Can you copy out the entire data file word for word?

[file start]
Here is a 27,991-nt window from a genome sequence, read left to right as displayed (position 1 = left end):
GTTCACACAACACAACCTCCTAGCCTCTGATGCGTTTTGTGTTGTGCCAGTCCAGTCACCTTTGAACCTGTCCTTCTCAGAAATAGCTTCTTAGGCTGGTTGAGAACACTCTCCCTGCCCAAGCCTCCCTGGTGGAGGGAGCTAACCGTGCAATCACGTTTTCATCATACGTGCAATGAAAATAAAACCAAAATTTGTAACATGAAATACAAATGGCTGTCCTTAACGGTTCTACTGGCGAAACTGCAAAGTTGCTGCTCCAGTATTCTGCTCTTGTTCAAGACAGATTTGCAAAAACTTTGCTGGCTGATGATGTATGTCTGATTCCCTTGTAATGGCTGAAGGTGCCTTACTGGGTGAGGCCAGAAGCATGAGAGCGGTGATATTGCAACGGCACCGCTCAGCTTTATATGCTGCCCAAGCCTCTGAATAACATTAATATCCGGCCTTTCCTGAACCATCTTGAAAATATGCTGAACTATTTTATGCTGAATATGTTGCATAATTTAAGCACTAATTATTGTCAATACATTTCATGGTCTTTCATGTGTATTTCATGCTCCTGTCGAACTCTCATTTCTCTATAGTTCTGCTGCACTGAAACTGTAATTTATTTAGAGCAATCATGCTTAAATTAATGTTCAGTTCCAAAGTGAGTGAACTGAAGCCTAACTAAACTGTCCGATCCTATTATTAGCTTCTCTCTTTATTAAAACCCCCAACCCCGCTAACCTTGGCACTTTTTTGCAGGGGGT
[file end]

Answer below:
Here is a 27,991-nt window from a genome sequence, read left to right as displayed (position 1 = left end):
GTTCACACAACACAACCTCCTAGCCTCTGATGCGTTTTGTGTTGTGCCAGTCCAGTCACCTTTGAACCTGTCCTTCTCAGAAATAGCTTCTTAGGCTGGTTGAGAACACTCTCCCTGCCCAAGCCTCCCTGGTGGAGGGAGCTAACCGTGCAATCACGTTTTCATCATACGTGCAATGAAAATAAAACCAAAATTTGTAACATGAAATACAAATGGCTGTCCTTAACGGTTCTACTGGCGAAACTGCAAAGTTGCTGCTCCAGTATTCTGCTCTTGTTCAAGACAGATTTGCAAAAACTTTGCTGGCTGATGATGTATGTCTGATTCCCTTGTAATGGCTGAAGGTGCCTTACTGGGTGAGGCCAGAAGCATGAGAGCGGTGATATTGCAACGGCACCGCTCAGCTTTATATGCTGCCCAAGCCTCTGAATAACATTAATATCCGGCCTTTCCTGAACCATCTTGAAAATATGCTGAACTATTTTATGCTGAATATGTTGCATAATTTAAGCACTAATTATTGTCAATACATTTCATGGTCTTTCATGTGTATTTCATGCTCCTGTCGAACTCTCATTTCTCTATAGTTCTGCTGCACTGAAACTGTAATTTATTTAGAGCAATCATGCTTAAATTAATGTTCAGTTCCAAAGTGAGTGAACTGAAGCCTAACTAAACTGTCCGATCCTATTATTAGCTTCTCTCTTTATTAAAACCCCCAACCCCGCTAACCTTGGCACTTTTTTGCAGGGGGT